One of the most ethically questionable things sports trading card companies do is insert special redemption cards into packs. Upon finding one of these cards in your pack, you can mail them in to redeem them for an actual card. Why not just insert the cards? Because they don’t exist yet. The card manufacturer has not created them yet.
It is ethically questionable because collectors often have to wait for months or even years to get their cards.
One collector is fighting back. He’s suing Panini America in U.S. Federal court.
From Sports Collectors Daily:
Kevin Brashear, a collector from the Dallas area, has filed suit in federal court there, accusing Panini America of violating the State of Texas Deceptive Practices Act.
Brashear and his attorney, Scott Bickford of New Orleans, filed the putative class action lawsuit last week, alleging that the process often leaves collectors holding the bag when the promised autograph never materializes. He also claims the expiration dates on redemption cards shouldn’t be allowed and that the stated time of 4-8 months for receiving an autograph after inputting redemption card data is often ignored.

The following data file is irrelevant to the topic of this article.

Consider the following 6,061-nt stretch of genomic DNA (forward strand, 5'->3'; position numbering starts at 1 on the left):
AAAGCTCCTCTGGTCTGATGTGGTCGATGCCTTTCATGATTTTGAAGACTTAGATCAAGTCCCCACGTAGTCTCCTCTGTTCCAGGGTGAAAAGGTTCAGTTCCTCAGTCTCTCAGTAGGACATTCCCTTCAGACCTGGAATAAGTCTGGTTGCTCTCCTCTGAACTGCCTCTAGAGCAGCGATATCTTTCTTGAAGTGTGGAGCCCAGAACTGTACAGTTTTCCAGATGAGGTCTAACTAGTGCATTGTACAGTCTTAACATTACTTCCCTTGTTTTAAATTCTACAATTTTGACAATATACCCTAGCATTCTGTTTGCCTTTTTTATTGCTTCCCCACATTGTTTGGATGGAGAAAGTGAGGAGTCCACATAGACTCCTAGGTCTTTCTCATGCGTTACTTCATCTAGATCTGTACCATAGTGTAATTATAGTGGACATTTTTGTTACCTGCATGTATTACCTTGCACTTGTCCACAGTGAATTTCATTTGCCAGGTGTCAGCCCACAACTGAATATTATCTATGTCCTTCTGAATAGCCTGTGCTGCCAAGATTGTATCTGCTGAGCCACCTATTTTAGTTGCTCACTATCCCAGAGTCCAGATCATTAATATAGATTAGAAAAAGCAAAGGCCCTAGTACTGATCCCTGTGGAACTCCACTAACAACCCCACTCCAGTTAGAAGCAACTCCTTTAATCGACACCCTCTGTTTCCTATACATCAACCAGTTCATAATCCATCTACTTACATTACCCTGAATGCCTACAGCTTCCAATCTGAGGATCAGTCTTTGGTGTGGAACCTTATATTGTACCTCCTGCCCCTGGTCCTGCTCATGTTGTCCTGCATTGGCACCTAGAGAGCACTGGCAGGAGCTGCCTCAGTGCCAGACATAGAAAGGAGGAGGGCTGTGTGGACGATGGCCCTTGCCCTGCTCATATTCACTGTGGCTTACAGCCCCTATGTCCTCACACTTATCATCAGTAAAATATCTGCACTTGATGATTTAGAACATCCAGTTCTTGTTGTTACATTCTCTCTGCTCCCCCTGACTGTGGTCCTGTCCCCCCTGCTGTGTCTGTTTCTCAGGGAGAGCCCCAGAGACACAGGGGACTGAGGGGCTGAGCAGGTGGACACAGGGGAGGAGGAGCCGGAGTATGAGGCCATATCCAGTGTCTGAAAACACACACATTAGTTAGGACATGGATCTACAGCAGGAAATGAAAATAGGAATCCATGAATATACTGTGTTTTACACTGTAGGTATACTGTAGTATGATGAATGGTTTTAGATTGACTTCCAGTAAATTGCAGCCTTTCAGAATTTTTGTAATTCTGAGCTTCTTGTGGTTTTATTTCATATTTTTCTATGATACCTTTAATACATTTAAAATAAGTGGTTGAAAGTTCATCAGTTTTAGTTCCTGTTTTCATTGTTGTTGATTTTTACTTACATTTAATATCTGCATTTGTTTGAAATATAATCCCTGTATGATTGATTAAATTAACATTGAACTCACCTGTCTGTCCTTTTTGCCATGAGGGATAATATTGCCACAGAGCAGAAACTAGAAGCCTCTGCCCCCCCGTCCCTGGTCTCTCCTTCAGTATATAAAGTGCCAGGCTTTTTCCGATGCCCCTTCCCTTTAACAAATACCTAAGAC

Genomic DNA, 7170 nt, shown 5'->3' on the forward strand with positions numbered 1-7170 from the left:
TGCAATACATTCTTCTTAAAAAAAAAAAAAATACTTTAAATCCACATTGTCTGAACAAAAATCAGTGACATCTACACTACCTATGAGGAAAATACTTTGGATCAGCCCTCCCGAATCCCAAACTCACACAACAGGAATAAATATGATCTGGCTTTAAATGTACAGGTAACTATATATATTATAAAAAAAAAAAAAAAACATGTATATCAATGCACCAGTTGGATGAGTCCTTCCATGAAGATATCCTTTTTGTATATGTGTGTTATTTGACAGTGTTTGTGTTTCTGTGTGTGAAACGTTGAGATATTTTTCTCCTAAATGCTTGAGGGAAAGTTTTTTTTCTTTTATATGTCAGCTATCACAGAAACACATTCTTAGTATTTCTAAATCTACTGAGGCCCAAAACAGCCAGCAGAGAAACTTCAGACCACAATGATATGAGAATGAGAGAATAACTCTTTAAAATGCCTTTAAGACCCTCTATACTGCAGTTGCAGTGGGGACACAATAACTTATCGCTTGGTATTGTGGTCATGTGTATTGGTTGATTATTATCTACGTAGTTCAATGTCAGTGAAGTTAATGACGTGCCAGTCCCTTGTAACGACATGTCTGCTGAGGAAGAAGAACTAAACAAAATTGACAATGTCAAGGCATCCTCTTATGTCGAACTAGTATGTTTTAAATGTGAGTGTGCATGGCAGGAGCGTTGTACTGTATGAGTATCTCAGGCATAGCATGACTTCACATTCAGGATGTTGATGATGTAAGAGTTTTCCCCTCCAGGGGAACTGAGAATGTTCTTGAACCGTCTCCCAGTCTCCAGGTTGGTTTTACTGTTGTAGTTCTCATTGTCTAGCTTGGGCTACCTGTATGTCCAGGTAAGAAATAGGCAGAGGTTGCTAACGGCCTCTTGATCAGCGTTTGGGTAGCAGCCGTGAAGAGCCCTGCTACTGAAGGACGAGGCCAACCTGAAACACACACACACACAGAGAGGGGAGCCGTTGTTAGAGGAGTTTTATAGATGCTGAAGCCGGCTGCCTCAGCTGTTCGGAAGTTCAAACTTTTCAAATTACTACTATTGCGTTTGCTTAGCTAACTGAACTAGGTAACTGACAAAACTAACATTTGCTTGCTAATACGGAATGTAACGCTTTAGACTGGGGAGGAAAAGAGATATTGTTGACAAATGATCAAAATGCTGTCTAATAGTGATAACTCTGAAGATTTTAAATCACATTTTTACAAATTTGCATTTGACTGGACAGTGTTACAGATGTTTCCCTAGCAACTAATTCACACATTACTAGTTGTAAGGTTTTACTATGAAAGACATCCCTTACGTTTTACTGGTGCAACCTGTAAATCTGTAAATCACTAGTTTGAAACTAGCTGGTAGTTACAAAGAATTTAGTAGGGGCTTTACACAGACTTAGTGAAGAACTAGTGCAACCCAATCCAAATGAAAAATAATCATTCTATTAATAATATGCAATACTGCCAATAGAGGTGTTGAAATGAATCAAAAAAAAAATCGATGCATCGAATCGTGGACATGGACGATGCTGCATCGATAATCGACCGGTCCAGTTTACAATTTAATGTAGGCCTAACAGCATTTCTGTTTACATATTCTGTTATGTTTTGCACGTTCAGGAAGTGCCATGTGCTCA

I’m not a lawyer. I don’t understand why Brashear is suing Panini America in U.S. Federal court. Shouldn’t he be suing them in Texas? The law in question is the Texas Deceptive Practices Act.
If I pulled a redemption card from a pack of cards, I’d immediately sell it on eBay. I never want to wait on a sports card company to do the right thing. Thanks, but no thanks. I’d rather get money for the card while I could.
I do not know Kevin Brashear, but I wish him a lot of luck with his lawsuit. I’m hoping the judge orders Panini America to pay Brashear lots of money and then for good measure, orders CEO Mark Warsop to be Brashear’s personal butler for at least 90 days.
Then and only then would justice be served.